Africa – 8 July 2016

Zimbabwe tense amid national shutdown

Tensions still remain high as the national shutdown of public services persists in Zimbabwe.

The industrial action by civil servants in Zimbabwe got off to a slow start on Tuesday, with 14 civil servants unions, including doctors and all workers in the health sector, resolving to go on an indefinite strike. This comes after government failed to pay them their June salaries, because of lack of funds.

Calls made through social media in Zimbabwe for Wednesday’s national stay away have indeed been heeded to.

SABC


 

More than 700,000 Namibians face food shortages in 2016/2017

More than 700 000 Namibians are facing acute food insecurity amid mounting livestock deaths due to the widespread shortage of water and pasture following three successive years of drought, a new government-led vulnerability survey has revealed.

In its “Namibia Rural Food Security and Livelihood Vulnerability Forecast” report for 2016/2017 released this week, the Office of the Prime Minister and the Ministry of Agriculture said of the 729,134 people facing food insecurity, 595,839 need immediate food assistance.

According to the report, more than 50% of those in urgent need of drought relief food assistance were from the regions of Omusati (110,388), Ohangwena (101,741), Oshikoto (76,903), Oshana (49,150), Kavango West (47,989) and Kavango East (44,107).

SABC


 

Kenya, Israel: Turning over a new leaf one step at a time

Kenya’s President Uhuru Kenyatta has urged Israel to re-establish its observer status at the African Union (AU) terming the country a critical partner in Africa’s fight against extremism.

Kenyatta said despite past frosty relations between Israel and many African countries, it is important for the continent to embrace new partnerships.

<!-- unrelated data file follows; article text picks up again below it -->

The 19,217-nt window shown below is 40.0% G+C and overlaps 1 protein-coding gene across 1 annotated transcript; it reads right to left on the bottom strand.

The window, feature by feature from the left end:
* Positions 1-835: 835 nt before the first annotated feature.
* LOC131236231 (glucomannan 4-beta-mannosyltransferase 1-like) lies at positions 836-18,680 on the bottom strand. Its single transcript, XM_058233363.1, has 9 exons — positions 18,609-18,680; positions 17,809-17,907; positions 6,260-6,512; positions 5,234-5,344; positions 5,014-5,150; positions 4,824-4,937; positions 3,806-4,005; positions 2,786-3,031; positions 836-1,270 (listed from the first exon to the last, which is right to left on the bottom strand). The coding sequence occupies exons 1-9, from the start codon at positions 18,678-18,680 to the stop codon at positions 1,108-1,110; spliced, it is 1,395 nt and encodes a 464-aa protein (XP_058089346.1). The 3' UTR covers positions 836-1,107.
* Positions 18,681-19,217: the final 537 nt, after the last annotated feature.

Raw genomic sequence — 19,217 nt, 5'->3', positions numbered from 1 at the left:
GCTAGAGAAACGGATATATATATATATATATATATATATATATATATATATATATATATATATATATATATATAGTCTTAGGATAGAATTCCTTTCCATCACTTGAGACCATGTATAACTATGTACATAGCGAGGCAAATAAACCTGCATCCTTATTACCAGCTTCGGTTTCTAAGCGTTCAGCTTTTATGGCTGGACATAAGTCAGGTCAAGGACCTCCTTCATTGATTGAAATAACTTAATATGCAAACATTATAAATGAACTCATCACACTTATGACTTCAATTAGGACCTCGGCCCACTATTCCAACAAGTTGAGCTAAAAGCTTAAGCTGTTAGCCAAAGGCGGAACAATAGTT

Israeli Prime Minister Benjamin Netanyahu, who is in Nairobi on his second leg of the African nation tour, said Israel is back in Africa and is ready to cooperate on areas of security, agriculture and water resources.

SABC


 

Zimbabwe expects first IMF loan since 1999

Zimbabwe expects a loan from the International Monetary Fund(IMF) in the third quarter of this year, the first since 1999, after paying off foreign lenders by the end of June, the central bank governor said on Wednesday.

President Robert Mugabe’s government last week agreed to major reforms including compensation for evicted white farmers and a big reduction in public sector wages as the government tries to woo back international lenders.

IOL


 

CAR children face ‘staggering’ hunger

Clinging to her toy dog, 18-month-old Clemence Mokbem stares ahead as nurses rush past to tend to crying babies in the hot, overcrowded intensive care ward in a Bangui hospital.

The toddler was taken to the main children’s hospital in Central African Republic’s capital by her teenage mother Anita, after successive bouts of malaria led to fever and weight loss.

IOL


 

Call for Kenya to probe activists killing

Human rights activists are demanding an urgent probe in Kenya into last week’s murder of three men, including a human rights activists.

All three were allegedly killed by police. Amnesty International (AI), together with 34 Kenyan and international human rights organisations, on Monday released a media statement urging the Kenyan authorities to urgently investigate the killings and demanded that those responsible be brought to justice. “The Kenyan authorities must urgently investigate the killing last week of three men, including a human rights lawyer, and ensure that those found responsible are held to account in fair trials,” read the statement.

IOL